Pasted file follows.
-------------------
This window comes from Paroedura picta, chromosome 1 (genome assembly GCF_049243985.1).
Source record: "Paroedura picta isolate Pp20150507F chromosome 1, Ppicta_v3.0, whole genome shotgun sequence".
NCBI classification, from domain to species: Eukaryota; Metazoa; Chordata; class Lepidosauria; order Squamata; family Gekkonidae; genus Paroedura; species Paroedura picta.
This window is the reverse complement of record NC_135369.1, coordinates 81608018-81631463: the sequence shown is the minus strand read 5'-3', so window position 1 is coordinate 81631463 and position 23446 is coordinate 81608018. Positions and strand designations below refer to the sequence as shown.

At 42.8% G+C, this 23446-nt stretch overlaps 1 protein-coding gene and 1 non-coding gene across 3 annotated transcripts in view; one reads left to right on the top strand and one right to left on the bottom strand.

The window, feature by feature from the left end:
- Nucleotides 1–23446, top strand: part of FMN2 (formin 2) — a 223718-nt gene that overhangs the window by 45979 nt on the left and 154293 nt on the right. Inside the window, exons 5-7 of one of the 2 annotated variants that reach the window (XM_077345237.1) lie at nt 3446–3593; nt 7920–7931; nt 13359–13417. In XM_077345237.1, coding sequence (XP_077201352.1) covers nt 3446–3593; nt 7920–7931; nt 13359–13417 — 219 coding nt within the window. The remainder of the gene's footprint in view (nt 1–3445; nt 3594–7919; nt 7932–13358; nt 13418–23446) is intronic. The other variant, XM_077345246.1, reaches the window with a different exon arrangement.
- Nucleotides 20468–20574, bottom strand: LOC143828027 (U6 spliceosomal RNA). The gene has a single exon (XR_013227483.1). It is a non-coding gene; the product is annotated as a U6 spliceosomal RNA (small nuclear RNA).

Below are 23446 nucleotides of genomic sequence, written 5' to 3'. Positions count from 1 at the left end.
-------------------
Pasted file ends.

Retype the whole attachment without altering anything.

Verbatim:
This window comes from Paroedura picta, chromosome 1 (genome assembly GCF_049243985.1).
Source record: "Paroedura picta isolate Pp20150507F chromosome 1, Ppicta_v3.0, whole genome shotgun sequence".
NCBI classification, from domain to species: Eukaryota; Metazoa; Chordata; class Lepidosauria; order Squamata; family Gekkonidae; genus Paroedura; species Paroedura picta.
This window is the reverse complement of record NC_135369.1, coordinates 81608018-81631463: the sequence shown is the minus strand read 5'-3', so window position 1 is coordinate 81631463 and position 23446 is coordinate 81608018. Positions and strand designations below refer to the sequence as shown.

At 42.8% G+C, this 23446-nt stretch overlaps 1 protein-coding gene and 1 non-coding gene across 3 annotated transcripts in view; one reads left to right on the top strand and one right to left on the bottom strand.

The window, feature by feature from the left end:
- Nucleotides 1–23446, top strand: part of FMN2 (formin 2) — a 223718-nt gene that overhangs the window by 45979 nt on the left and 154293 nt on the right. Inside the window, exons 5-7 of one of the 2 annotated variants that reach the window (XM_077345237.1) lie at nt 3446–3593; nt 7920–7931; nt 13359–13417. In XM_077345237.1, coding sequence (XP_077201352.1) covers nt 3446–3593; nt 7920–7931; nt 13359–13417 — 219 coding nt within the window. The remainder of the gene's footprint in view (nt 1–3445; nt 3594–7919; nt 7932–13358; nt 13418–23446) is intronic. The other variant, XM_077345246.1, reaches the window with a different exon arrangement.
- Nucleotides 20468–20574, bottom strand: LOC143828027 (U6 spliceosomal RNA). The gene has a single exon (XR_013227483.1). It is a non-coding gene; the product is annotated as a U6 spliceosomal RNA (small nuclear RNA).

Below are 23446 nucleotides of genomic sequence, written 5' to 3'. Positions count from 1 at the left end.